P R I M E W O R L
1996. It was a truly quiet Wednesday in
February, I thought to myself as I stared dimly into the night
sky. The snow was especially reticent, falling in a beautiful
array on the hills of Massachusetts. As necessary, I was fully
equipped with a hooded coat and hat to protect me from the bitter
air. The temperature was at least twenty degrees, and the alcohol
in my red plastic cup had frozen. My mouth stings from the cold,
and from the beverage. It definitely wasn’t the best
weather for a sophomore girl to be roaming in.
Outlying in the distance, clouded by the snow,
a figure is standing. The character is tall and slim; he appears
sincerely separate from the environment in which we face each
other. I approach the individual, and strain my eyes in the
falling snow. He is a man. A friend.
“Brett,” I call over the
consistent winter storm.
Now we stand before each other in silence. I
analyze his face, his white lips, his eyes. The contrast of the
blizzard with the brown in his eyes.
“I’m just taking a break,” I
say. “from the party. It was too loud.” My ears still
buzz, but I force a laugh. “I’m getting my
Brett steps forward, and doesn’t speak
until I show him my frozen cup of fire water.
“There are other places to take a break,
and I don’t recommend being out in a storm as sufficient
shelter,” he laughs, removing his scarf and softly wrapping
it around my chilled throat. Better.
Arm in arm, we walk down the deserted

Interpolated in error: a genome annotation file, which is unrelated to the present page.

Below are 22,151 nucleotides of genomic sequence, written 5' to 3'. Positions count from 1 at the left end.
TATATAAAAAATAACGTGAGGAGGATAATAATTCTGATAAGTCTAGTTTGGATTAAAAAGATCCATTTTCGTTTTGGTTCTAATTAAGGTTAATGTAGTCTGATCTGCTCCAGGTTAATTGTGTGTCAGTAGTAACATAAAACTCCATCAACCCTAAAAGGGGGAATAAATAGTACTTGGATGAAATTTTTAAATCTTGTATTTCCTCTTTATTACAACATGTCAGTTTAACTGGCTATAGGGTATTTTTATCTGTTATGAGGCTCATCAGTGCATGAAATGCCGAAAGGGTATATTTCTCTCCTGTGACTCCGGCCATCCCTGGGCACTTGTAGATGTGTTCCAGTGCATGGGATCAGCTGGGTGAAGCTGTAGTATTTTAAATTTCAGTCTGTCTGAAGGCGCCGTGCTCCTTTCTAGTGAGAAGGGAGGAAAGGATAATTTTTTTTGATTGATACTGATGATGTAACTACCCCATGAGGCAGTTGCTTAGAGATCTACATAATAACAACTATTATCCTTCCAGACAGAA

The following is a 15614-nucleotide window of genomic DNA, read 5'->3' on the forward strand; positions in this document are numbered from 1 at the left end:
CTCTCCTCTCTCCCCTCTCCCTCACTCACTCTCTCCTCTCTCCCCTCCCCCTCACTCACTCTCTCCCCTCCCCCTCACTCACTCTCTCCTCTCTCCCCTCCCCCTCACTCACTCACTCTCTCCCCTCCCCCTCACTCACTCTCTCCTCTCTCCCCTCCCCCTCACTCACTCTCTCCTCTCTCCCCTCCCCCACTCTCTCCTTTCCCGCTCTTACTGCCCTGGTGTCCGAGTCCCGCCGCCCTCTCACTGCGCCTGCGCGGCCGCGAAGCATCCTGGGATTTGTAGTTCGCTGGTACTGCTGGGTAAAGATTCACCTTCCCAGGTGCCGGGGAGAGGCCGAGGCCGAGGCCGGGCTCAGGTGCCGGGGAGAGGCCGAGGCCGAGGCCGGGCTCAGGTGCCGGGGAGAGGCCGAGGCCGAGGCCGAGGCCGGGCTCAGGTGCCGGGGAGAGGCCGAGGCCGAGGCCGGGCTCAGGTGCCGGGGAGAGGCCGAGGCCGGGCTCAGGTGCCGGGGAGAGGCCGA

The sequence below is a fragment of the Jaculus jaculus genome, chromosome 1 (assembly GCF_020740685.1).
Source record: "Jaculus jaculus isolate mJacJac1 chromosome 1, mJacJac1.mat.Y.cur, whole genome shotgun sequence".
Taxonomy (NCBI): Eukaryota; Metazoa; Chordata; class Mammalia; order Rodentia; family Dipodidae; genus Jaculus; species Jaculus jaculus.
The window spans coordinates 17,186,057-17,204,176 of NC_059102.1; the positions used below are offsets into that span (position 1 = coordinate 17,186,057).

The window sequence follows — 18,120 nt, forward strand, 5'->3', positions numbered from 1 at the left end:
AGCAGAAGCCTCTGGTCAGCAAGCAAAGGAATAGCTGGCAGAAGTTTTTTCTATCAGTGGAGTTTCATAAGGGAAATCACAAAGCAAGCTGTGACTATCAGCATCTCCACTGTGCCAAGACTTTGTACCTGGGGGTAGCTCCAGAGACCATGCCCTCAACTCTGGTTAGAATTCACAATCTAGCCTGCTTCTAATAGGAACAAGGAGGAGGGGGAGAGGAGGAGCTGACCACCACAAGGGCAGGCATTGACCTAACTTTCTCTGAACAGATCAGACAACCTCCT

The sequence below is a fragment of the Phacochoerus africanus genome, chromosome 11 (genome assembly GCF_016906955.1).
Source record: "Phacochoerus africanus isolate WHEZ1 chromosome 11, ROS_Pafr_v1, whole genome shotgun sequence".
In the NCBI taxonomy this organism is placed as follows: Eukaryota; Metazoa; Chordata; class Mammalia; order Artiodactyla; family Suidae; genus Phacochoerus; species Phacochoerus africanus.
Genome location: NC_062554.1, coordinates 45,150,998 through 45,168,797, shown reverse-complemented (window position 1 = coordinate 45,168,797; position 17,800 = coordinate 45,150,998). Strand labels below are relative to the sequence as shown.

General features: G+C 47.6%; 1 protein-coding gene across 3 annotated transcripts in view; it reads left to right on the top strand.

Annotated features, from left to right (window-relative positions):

streets, finding guidance in the dim streetlamps. Brett’s
car is parked beside a closed restaurant. I feel my drivers
license in my back pocket.
The windshield wipers squeak as we drive.
“That was a crowded party for a Wednesday night,”
Brett mumbles as he reaches for the radio dial. A fast-paced
song, probably Journey, rings through the car.
“I’m sorry for the
criticism,” I tease, “but I don’t think Journey
is fitting the mood for this car ride.”
“I believe you’re right,”
Brett agrees. “Feel like listening to anything
specific?” He nods at a small lot of CDs tucked in the
armrest between us. I begin sorting through the shuffled pile,
and smile. “I’ll surprise you,” I tell him as I
pop an Enya track into the CD player, as she is in my opinion,
one of the most talented women of the new-age genre.
Brett raises his eyebrows, though pleased with my music
selection. “Enya,” he observes. “I
haven’t listened to this CD since college.”
After driving around town for several long
minutes, pull up to the house in which the party is in full
action. Brett drums his fingers on the steering wheel, and we
achieve yet another gentle silence between us. I am beginning to
feel the warmth come back to my own hands, safe in Brett’s
car and away from the cold. Away from the crowds of drunk
teenagers writing on walls and supposedly passing out, inside
that house. Our eyes meet and make a decision. We turn off the
car and let the cool air set in as we open our doors and link
arms once more. In appearance, we might seem to be a couple. But
his mandatory position makes that impossible. We will never
receive encouragement, and Brett doesn’t mess with
business. Our names will never stand together; we will never
share an amiable rhyme. I hate the disappointment of fate, but
the government and science are too very different things, as you
Inside the house, there are people everywhere.
Forty people, maybe. Brett and I stand aside, hands intertwined
in attempts to keep our fingers warm. Occasionally we notice the
writing on the walls, the teens who misspell not only grammar,
but their own lives. In a world without a doubt, a terrace
without a chief, and we watch them. Brett and I leave the house
and stand on the sidewalk, and now we only watch our feet. I
turn, wrapping my arms around him. Breathing in, I am buried in
his scarf. Smiling, and feel him lean close to me. “Flash a
smirk,” he advises, before withdrawing and stepping back.
On the sidewalk I roam, and I do not return. My only guidance is
the snow that gathers on the gritty pavement, the storm clouds
that father the hidden sky.